Based on your storyline, you start in a different area, learn basic skills, then eventually decide to enter one of the 8 martial arts sects or schools. You can also chose to not enter any school, but that’s quite disadvantageous. The 8 sects are well known to those of us familiar with the novels. There’s of course ShaoLin temple monks that everyone knows of, the GaiBang or begger’s Sect that is popular in all movies, there’s also EMei nuns who’s founder is the daughter of… well it’s more interesting for those who’s familiar with Condor Heroes and other connected JinYong novels. I of course chose the sect of Scholars or JunZiTang (君子堂 Noble/Scholar Hall). What the English website failed to mention about them is that the school was created by two who were dissatisfied with the government and created a place for them to focus on scholarly pursuits instead of being part of worldly troubles, thus making them neither good nor evil. To enter you need a Life Skill in one of the Cultural skills of Music, Weiqi (chess), Calligraphy, or Painting. A close second was Wanderer’s Valley which in Chinese is 极乐谷 or Bliss Valley. It’s from one of my favorite stories, and is filled with misfits from society that does things their own villainous way but protects those near them and are thus loved by the surrounding villagers.
When the game first came out in China, the game was highly anticipated and was quite popular for a long time. But these days people’s attention span is really short and there’s a lot of competing MMORPGs out there, a lot more than in the States. Now a days, there’s only half as many people as when it games first started. Many have stopped playing, only a few have stuck it out and there’s also fewer new players in China. Right now in the Chinese version of Global Asian US server there’s about 300,000 players, so not too bad. We’ll wait and see how the English version does. Certainly seeing a lot of ads for it in Crunchyroll.
This is one of the most beautiful games I’ve ever played. The people are beautiful, especially the girls, and you are free to customize your character to a good extent. The outfits and tools are quite detailed. The landscape captures the essence of Jiang Hu beauty: in the south east there’s the bridges and creeks and gardens one appreciates from the SuZhou region, and in the north the lively cities and impressive architecture. And the music… makes me just want to keep it in the background and do work with it there.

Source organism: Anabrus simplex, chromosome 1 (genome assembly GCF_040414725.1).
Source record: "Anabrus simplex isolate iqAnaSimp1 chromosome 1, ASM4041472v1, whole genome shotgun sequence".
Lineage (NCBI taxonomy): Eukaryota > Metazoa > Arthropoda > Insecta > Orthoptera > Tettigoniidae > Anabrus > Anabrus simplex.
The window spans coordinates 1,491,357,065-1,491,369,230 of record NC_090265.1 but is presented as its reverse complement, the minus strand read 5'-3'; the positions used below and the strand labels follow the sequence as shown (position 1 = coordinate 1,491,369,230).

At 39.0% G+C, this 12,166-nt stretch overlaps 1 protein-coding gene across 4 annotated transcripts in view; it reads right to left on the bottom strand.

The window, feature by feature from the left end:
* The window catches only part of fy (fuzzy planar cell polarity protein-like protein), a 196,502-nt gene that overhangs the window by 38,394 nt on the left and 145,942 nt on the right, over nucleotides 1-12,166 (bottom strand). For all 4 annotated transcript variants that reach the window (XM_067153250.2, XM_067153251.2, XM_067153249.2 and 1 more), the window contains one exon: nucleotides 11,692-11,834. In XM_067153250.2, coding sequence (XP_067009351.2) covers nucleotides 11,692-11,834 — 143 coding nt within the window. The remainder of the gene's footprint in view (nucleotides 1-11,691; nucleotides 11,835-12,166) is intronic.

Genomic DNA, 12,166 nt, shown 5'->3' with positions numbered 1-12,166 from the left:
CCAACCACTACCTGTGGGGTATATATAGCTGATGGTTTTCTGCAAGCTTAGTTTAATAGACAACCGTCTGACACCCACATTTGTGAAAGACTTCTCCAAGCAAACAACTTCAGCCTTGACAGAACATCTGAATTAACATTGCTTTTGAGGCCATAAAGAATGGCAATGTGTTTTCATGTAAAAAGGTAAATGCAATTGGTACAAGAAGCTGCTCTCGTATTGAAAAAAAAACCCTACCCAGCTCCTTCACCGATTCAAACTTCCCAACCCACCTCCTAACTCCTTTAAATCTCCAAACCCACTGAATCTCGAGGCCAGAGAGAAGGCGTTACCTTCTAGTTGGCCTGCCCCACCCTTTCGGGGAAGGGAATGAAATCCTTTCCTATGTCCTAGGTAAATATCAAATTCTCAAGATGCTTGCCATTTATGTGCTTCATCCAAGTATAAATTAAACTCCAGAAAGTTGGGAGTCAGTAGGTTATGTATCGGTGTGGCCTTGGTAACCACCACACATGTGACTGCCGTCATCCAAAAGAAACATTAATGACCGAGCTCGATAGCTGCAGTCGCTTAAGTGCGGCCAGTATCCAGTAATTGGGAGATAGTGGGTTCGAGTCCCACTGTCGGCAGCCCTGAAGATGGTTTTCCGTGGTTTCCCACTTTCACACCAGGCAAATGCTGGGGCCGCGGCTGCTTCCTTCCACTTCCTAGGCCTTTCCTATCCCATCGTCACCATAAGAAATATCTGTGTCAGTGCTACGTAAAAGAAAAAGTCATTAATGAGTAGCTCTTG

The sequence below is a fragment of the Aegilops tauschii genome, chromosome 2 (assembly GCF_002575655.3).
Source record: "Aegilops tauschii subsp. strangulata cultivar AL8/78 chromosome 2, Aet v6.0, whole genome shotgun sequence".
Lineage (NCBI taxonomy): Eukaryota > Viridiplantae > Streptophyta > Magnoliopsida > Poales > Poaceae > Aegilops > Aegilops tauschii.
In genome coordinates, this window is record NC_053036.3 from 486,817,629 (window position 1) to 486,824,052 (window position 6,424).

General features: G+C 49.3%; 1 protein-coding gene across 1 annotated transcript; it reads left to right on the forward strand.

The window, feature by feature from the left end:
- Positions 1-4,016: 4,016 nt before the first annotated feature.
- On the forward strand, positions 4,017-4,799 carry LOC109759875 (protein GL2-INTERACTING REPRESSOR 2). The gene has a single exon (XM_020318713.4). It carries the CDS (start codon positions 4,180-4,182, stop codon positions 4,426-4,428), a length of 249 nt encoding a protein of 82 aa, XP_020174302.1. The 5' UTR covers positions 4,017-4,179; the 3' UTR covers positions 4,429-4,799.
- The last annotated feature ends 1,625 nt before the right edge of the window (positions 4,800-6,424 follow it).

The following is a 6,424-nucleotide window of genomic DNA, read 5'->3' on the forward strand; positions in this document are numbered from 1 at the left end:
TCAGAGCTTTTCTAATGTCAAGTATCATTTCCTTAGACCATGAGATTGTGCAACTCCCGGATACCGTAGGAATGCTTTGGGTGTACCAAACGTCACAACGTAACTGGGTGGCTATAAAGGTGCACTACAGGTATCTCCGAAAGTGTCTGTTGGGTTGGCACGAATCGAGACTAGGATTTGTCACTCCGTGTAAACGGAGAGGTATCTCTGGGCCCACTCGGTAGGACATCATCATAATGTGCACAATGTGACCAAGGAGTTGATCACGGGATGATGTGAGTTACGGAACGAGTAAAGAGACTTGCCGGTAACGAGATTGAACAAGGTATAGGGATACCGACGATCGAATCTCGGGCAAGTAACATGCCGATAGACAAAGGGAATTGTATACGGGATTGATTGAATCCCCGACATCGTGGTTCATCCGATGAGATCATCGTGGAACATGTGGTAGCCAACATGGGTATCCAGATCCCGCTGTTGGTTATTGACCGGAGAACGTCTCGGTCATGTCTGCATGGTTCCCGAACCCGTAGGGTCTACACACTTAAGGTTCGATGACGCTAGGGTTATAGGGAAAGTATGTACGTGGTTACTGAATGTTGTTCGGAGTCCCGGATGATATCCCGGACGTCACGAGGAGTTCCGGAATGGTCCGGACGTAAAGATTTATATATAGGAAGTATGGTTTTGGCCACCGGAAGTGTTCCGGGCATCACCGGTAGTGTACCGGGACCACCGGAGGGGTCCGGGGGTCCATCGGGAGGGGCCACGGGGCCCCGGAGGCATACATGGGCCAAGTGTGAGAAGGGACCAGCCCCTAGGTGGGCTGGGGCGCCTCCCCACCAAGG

Unique game play
I just mentioned I like to leave the game running in the background. This works out well because my character can level and meditate and gain experience as she trains her internal chi without me having to actively play. Also cool is that when players log out, their characters become NPCs that wander the lands in their absence and continues to gain experiences in various ways. There’s a lot of different things to gain experience in: inner chi, outer power, endurance, reputation in the land, etc. etc. etc. etc. Might be a bit overwhelming in the beginning as there are soooo many different menus and information and options that are just windows that open forever if you chose to check them all out. My suggestion is to just focus on the quests at hand and not fuss too much about all the menus, you’ll get used to them eventually.
What’s amazing about the fighting system is that every move you learn is recorded in detail, providing it’s uses, background, and most interestingly, a small video of the move made by your character. I tried the moves myself. Yes, I watched the movements and mimicked the sword techniques while calling the name out. Felt really cool afterwards. haha… -_-; But actually, it really is cool because all the techniques are motion captured from real life kongfu masters. So in a way, through this game, I can sneakily learn secret techniques in real life. Hopefully I won’t 走火入魔 （no English translation available for that… it’s when you go over board with meditation and it messes you up and you go crazy).
Bag space… not enough. Especially since you get a lot of special items and gifts through events and awards. You can make more bags with crafting life skills though, so not that big of an issue. To get more advanced items and to level more when you are away from the game, you need to pay for premium membership, but most of the game play does not require payment of real money at all. For a free game, this is an incredible MMORPG even without a love for the Wu Xia world like I have.